The Philippines to Integrate e-Health in the Healthcare Industry

17 Oct 2019   |  Southeast Asia

A substitute bill to establish the National eHealth Systems and Services has been approved by the House Committee on Health in the Philippines House of Representatives, chaired by Rep. Angelina Tan. The bill brings the vision to deliver health services through cost-effective as well as secure information and communications technology (ICT).

The Philippines eHealth Bill was created to complement the Universal Health Care (UHC) Act, signed by the president on February 20, 2019. According to the latest report from YCP Solidiance, titled “Can Digitization fix the Philippines’ Healthcare Challenges?”, the Act is projected to create a positive outlook for the industry and the entire nation by promising access to quality healthcare for all Filipinos.

Tackling the Main Challenges

The vision of establishing in the Philippines recognizes two main challenges of today’s health system, comprising of access to healthcare services and access to real-time information for decision making.

Currently, around 70% of the population that lives in rural areas are still struggling with no or limited access to quality inpatient and outpatient care services. The segmented distribution of the health facilities and healthcare providers contribute widely to this situation.

Only 13% of healthcare providers and 40% of tertiary hospitals are situated in non-urban areas, according to recent health demographics studies. The time it takes to travel to a local health facility in the Philippines usually takes around 39 minutes.

Adding to that, delayed access to timely, reliable, accurate, and complete health information also contributes to the challenges faced by decision-makers. Various health data coming from disparate systems that use differing formats, lacking harmonization and putting additional strain on already compromised data quality also worsen this condition.

Further, it takes more than a year with data validation at various levels for processing and transfer of data from the health center or rural health unit to the provincial or city health office, the regional health office, and to the Department of Health (DOH) Central Office, due to poor recording.

Strengthening PPP and Data-Sharing

This bill recognizes that eHealth practice is equally important as any other method of healthcare delivery. The bill pushes for standardization of data records, digital health platforms, and systems to ensure interoperability and facilitate data sharing. It seeks to ensure integration among different stakeholders and help to improve the treatments given to the patients through data sharing.

philippines healthcare technology

Robust collaboration and partnership between the various public and private segments in the healthcare and ICT sectors are seen to be important. The goal is to build an ICT-enabled environment for purposive, harmonized, coordinated and productive action among major stakeholders in order to make consensus on policies and protocols, invest in ICT capacities, and facilitate optimal use of shared resources, in terms of infrastructure and competencies.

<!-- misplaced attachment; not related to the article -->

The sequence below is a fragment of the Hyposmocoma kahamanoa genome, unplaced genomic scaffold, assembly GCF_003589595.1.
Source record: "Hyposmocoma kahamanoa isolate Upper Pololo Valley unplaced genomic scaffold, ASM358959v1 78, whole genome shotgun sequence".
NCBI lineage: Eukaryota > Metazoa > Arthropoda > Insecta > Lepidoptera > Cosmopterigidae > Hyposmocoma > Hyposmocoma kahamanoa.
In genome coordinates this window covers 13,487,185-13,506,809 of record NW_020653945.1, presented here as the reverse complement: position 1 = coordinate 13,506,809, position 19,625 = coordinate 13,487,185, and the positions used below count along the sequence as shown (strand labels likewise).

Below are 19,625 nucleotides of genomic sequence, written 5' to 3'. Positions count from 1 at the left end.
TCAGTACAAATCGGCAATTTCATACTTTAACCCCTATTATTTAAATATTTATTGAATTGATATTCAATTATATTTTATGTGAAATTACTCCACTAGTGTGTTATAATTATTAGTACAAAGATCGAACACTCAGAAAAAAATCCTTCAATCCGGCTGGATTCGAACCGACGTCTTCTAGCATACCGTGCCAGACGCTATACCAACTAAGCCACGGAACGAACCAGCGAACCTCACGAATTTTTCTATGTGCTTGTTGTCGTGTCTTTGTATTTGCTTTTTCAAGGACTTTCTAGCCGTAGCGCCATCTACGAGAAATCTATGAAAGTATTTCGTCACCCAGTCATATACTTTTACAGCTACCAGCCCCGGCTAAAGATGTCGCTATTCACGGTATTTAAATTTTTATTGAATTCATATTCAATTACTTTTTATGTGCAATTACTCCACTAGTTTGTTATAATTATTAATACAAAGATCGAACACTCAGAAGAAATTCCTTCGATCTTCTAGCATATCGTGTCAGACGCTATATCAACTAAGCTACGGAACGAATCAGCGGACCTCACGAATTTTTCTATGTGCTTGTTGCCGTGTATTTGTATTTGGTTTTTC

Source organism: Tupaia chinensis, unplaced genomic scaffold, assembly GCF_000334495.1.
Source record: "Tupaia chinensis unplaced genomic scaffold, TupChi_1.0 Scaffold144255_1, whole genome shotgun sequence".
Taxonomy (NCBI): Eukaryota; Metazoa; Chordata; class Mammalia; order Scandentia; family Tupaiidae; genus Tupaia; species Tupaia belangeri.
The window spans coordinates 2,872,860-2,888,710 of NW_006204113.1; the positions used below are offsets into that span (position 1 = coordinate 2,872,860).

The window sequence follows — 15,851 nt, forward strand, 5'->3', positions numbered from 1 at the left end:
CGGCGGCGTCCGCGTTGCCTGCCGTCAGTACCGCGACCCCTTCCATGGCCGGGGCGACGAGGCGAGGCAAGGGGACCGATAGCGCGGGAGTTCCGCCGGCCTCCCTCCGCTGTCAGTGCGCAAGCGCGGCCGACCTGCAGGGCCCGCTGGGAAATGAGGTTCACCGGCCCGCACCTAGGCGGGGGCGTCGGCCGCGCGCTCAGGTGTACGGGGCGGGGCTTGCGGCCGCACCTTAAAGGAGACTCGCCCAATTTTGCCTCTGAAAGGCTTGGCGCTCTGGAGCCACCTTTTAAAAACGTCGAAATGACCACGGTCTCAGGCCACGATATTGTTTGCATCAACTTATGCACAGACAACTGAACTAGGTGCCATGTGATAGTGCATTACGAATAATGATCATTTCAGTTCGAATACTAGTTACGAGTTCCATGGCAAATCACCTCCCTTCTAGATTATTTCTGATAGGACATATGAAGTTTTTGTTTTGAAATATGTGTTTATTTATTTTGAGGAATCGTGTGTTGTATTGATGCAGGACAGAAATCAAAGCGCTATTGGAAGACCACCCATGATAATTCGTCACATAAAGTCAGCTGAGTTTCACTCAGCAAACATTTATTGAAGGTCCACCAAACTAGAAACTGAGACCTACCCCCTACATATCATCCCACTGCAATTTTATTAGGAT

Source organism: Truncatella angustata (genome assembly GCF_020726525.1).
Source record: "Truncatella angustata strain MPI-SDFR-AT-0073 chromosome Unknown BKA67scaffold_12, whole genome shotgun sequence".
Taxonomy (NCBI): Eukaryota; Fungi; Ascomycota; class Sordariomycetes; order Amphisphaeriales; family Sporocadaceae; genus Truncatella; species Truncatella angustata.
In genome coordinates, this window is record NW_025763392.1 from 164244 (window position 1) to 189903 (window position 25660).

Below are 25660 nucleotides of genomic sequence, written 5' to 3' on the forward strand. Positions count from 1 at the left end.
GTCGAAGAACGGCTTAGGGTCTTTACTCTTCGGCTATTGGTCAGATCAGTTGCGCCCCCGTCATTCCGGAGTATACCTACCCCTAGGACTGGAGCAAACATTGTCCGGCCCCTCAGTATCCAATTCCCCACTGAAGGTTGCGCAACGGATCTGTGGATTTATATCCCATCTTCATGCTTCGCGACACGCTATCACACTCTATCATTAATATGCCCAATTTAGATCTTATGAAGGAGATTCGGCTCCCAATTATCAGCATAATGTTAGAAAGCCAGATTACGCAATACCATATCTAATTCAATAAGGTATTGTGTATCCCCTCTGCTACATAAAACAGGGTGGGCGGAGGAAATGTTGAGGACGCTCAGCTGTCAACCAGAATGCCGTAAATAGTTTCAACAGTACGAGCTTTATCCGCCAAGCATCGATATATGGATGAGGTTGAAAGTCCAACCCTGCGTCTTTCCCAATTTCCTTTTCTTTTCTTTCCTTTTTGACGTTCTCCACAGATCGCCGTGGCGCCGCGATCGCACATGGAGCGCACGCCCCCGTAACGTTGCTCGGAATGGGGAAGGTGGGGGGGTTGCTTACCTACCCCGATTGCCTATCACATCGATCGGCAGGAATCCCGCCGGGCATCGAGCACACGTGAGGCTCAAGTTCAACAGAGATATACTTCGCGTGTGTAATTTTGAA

The DOH, as the lead agency, is mandated by the measurement listed in the bill to implement the Act and provide for the creation of an inter-agency as well as multi-sectoral National eHealth Steering Committee, serving as an executive body of the Philippines eHealth Systems and Services (PNeHSS).

Additional Provisions

An additional provision of research and development was also introduced. This provision is planned to be accomplished through the establishment of expanded eHealth research priority areas under the National United Health Research Agenda (NUHRA).

This also covers the establishment of knowledge hub and research centers for eHealth which study, among others, health technology assessment, capacity building, knowledge management, research utilization, and standards development.

Aside from the aforementioned mandates, the eHealth bill also provides detail violations of the Act and corresponding liabilities and penalties. For example, imprisonment ranging from 1-3 years and a fine of around PHP 500,000 to PHP 2,000,000 shall be given as the penalty for the unauthorized processing information. Imprisonment of 3 to 6 years and PHP 500,000 to PHP 4,000,000 will also be given as the punishment for the unauthorized processing of sensitive personal information.

Read Other Insights
thailands economy during the pro junta period
Thailand's Economy During the Pro-Junta Period

Thailand, officially the Kingdom of Thailand, is the second-largest economy in Southeast Asia. The country has a high level of human development and is considered a newly industrialized economy.

philippines to integrate e health in healthcare industry
The Philippines to Integrate e-Health in the Healthcare Industry

A substitute bill to establish the National eHealth Systems and Services has been approved by the House Committee on Health in the Philippines House of Representatives, chaired by Rep. Angelina Tan.

unicorns to lead southeast asia digital market
Unicorns to Lead Southeast Asia Digital Market

The digital economy in Southeast Asia is expected to worth nearly USD 200 billion by 2025 with almost 3.8 billion new users online every month.